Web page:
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rtblock1 01-09-2009 04:07 PM

LED Bulb Experience
I recently spoke with Aqua Signal, the manufacturer of my mast head tri-color, about using an LED bulb as a replacement bulb for the traditional incandescent bulb. They recommended against doing this, saying that a great amount of heat is produced behind the diode. The amount of heat was described as "being able to fry an egg." Although the worst physical damage might be some potential warming/melting of plastic the heat would definitely diminish the life of the more expensive bulb. On their new LED navigational lights they have a large aluminium heat sink to dissipate the heat.

I see more and more masthead LED lighting and thought that the conversion only required a different albeit more expensive bulb. I hadn't heard of this heat issue before. Any experience out there??

Roger Block
Shango PS40
Newburyport, MA

Maine Sail 01-09-2009 04:30 PM

Is it a series 40 or series 25 light? Dr. LED makes the only USCG legal and tested bulbs for AquaSignal fixtures.

theartfuldodger 01-09-2009 05:37 PM

I have switched every bulb on my boat inside and out to LED and really question the heat issue, as found that there to be an absences of heat, one of the things I like about my switch besides the energy savings. As a matter of fact it was told to me that there was next to no heat at a boat show display. As how to switch them you need only to switch the plugs the bulbs plug into, and you can buy them real cheap at any truck parts store for trailer tail lights.

Mark1948 01-09-2009 05:54 PM

I don't buy the heat issue either. It would be inconsistent with the efficiency of the bulb. As significant heat in a bulb is a byproduct of inefficiency. Check the truck LEDs for heat sinks to verify.

stevemac00 01-10-2009 08:24 AM

Fry an egg - that's hilarious. There is no heat issue. However, there is an RFI issue with some LED voltage regulators that could cause a problem with a mast mount VHF antenna.

SEMIJim 01-10-2009 11:22 AM

There can be heat issues with LEDs, depending on how hard they're driven. I don't know how hard the different designs are driving their LEDs, so I couldn't way as to whether any of them generate more or less heat than the incandescent bulbs they replace. And yes: It it quite possible to drive an LED so hard its heat sink gets hot enough to fry an egg, and even hotter. It is the heat generated and heat sink design limitations that prevent its dissipation that shortens the life of LEDs used for illumination.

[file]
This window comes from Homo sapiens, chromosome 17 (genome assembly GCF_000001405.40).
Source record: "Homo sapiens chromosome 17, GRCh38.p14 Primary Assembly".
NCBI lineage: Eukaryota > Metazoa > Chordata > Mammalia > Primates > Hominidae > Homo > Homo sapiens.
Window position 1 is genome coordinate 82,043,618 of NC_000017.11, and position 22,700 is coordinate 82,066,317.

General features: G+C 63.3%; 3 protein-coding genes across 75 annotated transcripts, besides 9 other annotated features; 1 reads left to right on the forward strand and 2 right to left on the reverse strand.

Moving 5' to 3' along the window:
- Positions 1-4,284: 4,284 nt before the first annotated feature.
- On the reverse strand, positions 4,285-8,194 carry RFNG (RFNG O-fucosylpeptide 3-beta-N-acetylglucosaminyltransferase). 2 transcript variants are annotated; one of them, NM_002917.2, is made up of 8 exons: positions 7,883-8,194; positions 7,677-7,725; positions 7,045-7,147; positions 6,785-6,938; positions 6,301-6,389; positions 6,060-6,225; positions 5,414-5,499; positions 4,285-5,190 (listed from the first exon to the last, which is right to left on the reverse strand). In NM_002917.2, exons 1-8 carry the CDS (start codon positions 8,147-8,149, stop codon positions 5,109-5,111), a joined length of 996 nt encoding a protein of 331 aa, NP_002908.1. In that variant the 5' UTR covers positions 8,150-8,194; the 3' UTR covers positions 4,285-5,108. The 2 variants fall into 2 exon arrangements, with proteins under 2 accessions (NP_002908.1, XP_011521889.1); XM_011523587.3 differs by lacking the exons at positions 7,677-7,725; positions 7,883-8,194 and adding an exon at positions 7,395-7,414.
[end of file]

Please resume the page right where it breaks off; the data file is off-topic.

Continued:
SEMIJim 01-10-2009 11:39 AM


Originally Posted by Maine Sail (Post 429682)
Is it a series 40 or series 25 light? Dr. LED makes the only USCG legal and tested bulbs for AquaSignal fixtures.

I'm wondering: I haven't had any of mine open, yet (if it ain't broke: don't fix it), but I had assumed the bulbs inside the fixtures on our 1976 Pearson P30 were pretty much standard 12V incandescent bulbs one could purchase at most any auto parts store, a K-Mart, Meijer Thrifty Acres, Wal*Mart, what-have-you. If my assumption is correct, then my question is: Have every one of those indandescent bulb manufaturers submitted their bulbs for testing with each and every marine navigation fixture into which they might be installed? And if not: How does one know which are "legal" and which are not? And if they weren't required to do so: Why must LED "bulb" manufacturers do it?

US$40 or US$50 for a bulb is ridiculous, esp. considering what you can get in an LED-powered flashlight for that kind of money, these days.


mike knorr 01-14-2009 01:09 AM

RFI issue

Originally Posted by stevemac00 (Post 429934)
Fry an egg - that's hilarious. There is no heat issue. However, there is an RFI issue with some LED voltage regulators that could cause a problem with a mast mount VHF antenna.

I installed an LED Masthead light a couple years ago and have VHF disturbance when it's turned on. Is there a way of dealing with this RFI problem?

tager 01-14-2009 02:00 AM

If your LEDs are even warm to the touch, you are overdriving them dangerously. When set up correctly, LEDs will dissipate very little energy as heat, most of the energy is dissipated as LIGHT.

I am impressed that the person you talked to on the phone was so utterly clueless! Just think of it conceptually:

LEDs use a quantum well that converts electrons (current) into visible photons (light).

Incandescents heat up a peice of metal until it glows.

What's the difference in performance between LEDs and traditional bulbs?

One is 98% efficient, as a heater.

Marine LED fixtures are a MAJOR ripoff. I am currently researching other sources for super bright LEDs with corrosion resistant leads, in order to make my own bulbs.

noelex77 01-14-2009 08:17 AM

LEDs produce heat and unfortunately the heat is produced at the back of the diode rather than projected out like incandescent s. Heat build up is one of the common causes of LED failure. Many LED light sources require heatsinking to work when the equivalent light output from a conventional globe would not require a heatsink.
The LED globes used as replacements in masthead lights take the heat generation of the LEDs into account and are safe for the masthead fitting, but if designing an LED light fitting from scratch heat dissipation is one of the problems the manufacturer has to overcome for long life and high output.

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